Japan plans to eliminate import tariffs on EU wines

Japan is negotiating with the EU to scrap tariffs on imported wines produced in EU countries as the two parties enter the final stages of negotiations that first started in 2013.

According to a report by Japan News, Japan will gradually lower the current 15% tariff on EU wines to zero about eight years after the finalisation of the Economic Partnership Agreement (EPA).

The move came at a time when Chile and Australia, the two countries that have forged EPAs with Japan, have surged ahead in wine exports to Japan after the reduction of tariffs. Chile, for instance, has become Japan’s top wine importer in terms of volume in 2015, surpassing France for the first time. The South American country signed an EPA with Japan in 2007, and tariffs on its wines has been cut back to the current 2.3%.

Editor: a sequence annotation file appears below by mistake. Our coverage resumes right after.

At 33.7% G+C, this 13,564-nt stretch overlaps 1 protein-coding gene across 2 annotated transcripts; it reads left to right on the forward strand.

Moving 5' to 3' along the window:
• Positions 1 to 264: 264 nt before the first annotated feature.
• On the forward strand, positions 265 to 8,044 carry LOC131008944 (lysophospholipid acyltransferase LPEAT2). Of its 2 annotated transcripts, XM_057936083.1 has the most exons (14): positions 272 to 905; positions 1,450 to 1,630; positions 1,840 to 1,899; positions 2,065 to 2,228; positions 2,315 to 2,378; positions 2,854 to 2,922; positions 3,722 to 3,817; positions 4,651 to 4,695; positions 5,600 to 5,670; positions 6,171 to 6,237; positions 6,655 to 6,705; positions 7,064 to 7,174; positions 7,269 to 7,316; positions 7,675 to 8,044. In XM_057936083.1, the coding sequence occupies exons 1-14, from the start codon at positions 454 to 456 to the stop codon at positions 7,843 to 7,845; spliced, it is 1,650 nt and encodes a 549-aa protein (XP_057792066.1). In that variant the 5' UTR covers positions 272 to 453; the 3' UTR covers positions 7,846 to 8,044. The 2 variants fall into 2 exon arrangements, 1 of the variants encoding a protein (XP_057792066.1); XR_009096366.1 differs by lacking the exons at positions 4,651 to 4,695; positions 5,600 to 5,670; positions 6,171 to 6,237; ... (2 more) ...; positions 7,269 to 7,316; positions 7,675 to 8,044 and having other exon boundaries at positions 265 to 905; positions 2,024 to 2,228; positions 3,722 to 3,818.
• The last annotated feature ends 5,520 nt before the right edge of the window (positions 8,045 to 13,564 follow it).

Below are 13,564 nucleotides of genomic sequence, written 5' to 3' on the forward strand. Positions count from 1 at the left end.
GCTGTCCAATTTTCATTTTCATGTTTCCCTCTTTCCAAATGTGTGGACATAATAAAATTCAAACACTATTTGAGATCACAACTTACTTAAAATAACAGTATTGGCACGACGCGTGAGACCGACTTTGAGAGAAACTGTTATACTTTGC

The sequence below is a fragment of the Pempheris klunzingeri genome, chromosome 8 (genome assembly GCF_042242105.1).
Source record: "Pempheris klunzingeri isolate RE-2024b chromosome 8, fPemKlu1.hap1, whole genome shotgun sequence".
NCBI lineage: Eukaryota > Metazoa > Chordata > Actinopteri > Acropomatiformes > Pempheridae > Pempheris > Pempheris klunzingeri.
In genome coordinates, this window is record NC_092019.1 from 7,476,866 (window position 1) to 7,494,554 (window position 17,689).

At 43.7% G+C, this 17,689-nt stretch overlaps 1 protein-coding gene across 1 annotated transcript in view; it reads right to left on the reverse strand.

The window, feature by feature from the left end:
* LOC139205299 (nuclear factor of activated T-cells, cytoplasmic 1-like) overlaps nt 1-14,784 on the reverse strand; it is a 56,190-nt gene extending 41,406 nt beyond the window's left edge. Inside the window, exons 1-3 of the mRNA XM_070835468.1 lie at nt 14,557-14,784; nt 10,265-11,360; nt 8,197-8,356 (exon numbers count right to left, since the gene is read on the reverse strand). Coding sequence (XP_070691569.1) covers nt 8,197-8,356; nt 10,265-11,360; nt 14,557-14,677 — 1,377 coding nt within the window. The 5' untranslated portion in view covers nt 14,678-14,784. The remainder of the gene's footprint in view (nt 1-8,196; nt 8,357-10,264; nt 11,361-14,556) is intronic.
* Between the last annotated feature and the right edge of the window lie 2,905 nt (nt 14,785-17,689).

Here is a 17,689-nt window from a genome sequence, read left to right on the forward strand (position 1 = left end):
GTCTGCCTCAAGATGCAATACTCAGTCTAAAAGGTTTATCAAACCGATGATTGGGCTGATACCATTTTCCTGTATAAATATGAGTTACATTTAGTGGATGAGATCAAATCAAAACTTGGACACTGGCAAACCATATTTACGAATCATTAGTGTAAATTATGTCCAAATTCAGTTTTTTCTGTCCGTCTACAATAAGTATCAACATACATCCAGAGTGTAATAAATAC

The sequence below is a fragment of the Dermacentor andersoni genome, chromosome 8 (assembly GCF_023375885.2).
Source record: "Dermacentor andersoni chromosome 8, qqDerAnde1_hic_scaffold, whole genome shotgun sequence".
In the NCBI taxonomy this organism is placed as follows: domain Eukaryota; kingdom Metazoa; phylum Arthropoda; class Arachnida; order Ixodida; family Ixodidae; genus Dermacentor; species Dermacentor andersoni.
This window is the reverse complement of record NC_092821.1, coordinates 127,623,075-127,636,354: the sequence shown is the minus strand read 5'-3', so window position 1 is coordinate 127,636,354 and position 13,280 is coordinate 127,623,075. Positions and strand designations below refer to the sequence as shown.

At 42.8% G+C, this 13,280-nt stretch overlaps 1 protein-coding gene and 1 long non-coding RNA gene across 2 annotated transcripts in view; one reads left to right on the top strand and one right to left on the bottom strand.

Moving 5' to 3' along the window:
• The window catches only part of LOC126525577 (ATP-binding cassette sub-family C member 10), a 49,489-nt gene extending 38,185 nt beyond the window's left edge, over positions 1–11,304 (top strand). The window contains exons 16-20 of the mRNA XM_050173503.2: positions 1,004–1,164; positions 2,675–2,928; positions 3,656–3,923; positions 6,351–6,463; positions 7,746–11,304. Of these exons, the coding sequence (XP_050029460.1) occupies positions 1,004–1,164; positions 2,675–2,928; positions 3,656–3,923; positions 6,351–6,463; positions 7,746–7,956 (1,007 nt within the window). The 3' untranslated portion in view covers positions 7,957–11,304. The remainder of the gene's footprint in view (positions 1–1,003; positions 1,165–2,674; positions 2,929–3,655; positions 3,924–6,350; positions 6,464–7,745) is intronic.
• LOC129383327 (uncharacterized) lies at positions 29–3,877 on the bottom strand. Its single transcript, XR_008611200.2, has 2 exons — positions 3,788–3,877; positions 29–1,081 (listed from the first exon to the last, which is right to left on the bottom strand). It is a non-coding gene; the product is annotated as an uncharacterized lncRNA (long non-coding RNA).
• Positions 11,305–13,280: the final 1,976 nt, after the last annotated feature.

For Australian wines, the current tariff stands at 7.5% since the two countries’ EPA came into effect in 2015.

Japan, currently the world’s fifth largest wine importing country, imported 25.9 million litres of wines in 2016, according to figures released by Vinexpo and IWSR.

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